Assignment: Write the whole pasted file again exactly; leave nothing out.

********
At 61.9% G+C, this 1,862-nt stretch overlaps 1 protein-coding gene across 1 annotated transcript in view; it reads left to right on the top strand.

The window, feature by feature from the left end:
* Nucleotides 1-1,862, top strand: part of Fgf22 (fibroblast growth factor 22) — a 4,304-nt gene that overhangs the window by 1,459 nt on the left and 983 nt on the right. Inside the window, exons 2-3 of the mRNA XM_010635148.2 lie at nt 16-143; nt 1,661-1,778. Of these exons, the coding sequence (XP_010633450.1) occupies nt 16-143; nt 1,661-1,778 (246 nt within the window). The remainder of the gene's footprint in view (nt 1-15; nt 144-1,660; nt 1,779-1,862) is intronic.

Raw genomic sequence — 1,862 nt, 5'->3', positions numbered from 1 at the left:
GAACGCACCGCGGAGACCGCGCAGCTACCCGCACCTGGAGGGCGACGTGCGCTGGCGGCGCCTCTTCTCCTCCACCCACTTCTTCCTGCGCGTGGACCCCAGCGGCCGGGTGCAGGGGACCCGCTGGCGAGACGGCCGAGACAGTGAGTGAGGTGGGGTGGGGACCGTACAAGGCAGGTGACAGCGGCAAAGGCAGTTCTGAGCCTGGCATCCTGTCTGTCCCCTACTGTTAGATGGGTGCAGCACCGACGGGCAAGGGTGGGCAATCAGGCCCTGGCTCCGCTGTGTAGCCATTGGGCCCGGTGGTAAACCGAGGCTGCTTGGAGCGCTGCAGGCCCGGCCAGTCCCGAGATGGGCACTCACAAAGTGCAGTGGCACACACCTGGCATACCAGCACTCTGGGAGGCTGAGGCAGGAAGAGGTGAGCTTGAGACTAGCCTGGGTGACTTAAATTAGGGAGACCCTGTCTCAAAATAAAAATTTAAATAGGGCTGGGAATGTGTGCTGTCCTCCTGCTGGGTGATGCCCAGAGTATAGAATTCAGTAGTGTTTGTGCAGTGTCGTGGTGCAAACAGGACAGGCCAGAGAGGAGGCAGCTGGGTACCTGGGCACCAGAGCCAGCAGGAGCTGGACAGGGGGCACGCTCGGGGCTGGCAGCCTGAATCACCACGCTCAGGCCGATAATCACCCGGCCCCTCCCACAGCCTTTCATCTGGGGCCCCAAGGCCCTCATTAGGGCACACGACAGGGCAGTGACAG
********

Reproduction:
At 61.9% G+C, this 1,862-nt stretch overlaps 1 protein-coding gene across 1 annotated transcript in view; it reads left to right on the top strand.

The window, feature by feature from the left end:
* Nucleotides 1-1,862, top strand: part of Fgf22 (fibroblast growth factor 22) — a 4,304-nt gene that overhangs the window by 1,459 nt on the left and 983 nt on the right. Inside the window, exons 2-3 of the mRNA XM_010635148.2 lie at nt 16-143; nt 1,661-1,778. Of these exons, the coding sequence (XP_010633450.1) occupies nt 16-143; nt 1,661-1,778 (246 nt within the window). The remainder of the gene's footprint in view (nt 1-15; nt 144-1,660; nt 1,779-1,862) is intronic.

Raw genomic sequence — 1,862 nt, 5'->3', positions numbered from 1 at the left:
GAACGCACCGCGGAGACCGCGCAGCTACCCGCACCTGGAGGGCGACGTGCGCTGGCGGCGCCTCTTCTCCTCCACCCACTTCTTCCTGCGCGTGGACCCCAGCGGCCGGGTGCAGGGGACCCGCTGGCGAGACGGCCGAGACAGTGAGTGAGGTGGGGTGGGGACCGTACAAGGCAGGTGACAGCGGCAAAGGCAGTTCTGAGCCTGGCATCCTGTCTGTCCCCTACTGTTAGATGGGTGCAGCACCGACGGGCAAGGGTGGGCAATCAGGCCCTGGCTCCGCTGTGTAGCCATTGGGCCCGGTGGTAAACCGAGGCTGCTTGGAGCGCTGCAGGCCCGGCCAGTCCCGAGATGGGCACTCACAAAGTGCAGTGGCACACACCTGGCATACCAGCACTCTGGGAGGCTGAGGCAGGAAGAGGTGAGCTTGAGACTAGCCTGGGTGACTTAAATTAGGGAGACCCTGTCTCAAAATAAAAATTTAAATAGGGCTGGGAATGTGTGCTGTCCTCCTGCTGGGTGATGCCCAGAGTATAGAATTCAGTAGTGTTTGTGCAGTGTCGTGGTGCAAACAGGACAGGCCAGAGAGGAGGCAGCTGGGTACCTGGGCACCAGAGCCAGCAGGAGCTGGACAGGGGGCACGCTCGGGGCTGGCAGCCTGAATCACCACGCTCAGGCCGATAATCACCCGGCCCCTCCCACAGCCTTTCATCTGGGGCCCCAAGGCCCTCATTAGGGCACACGACAGGGCAGTGACAG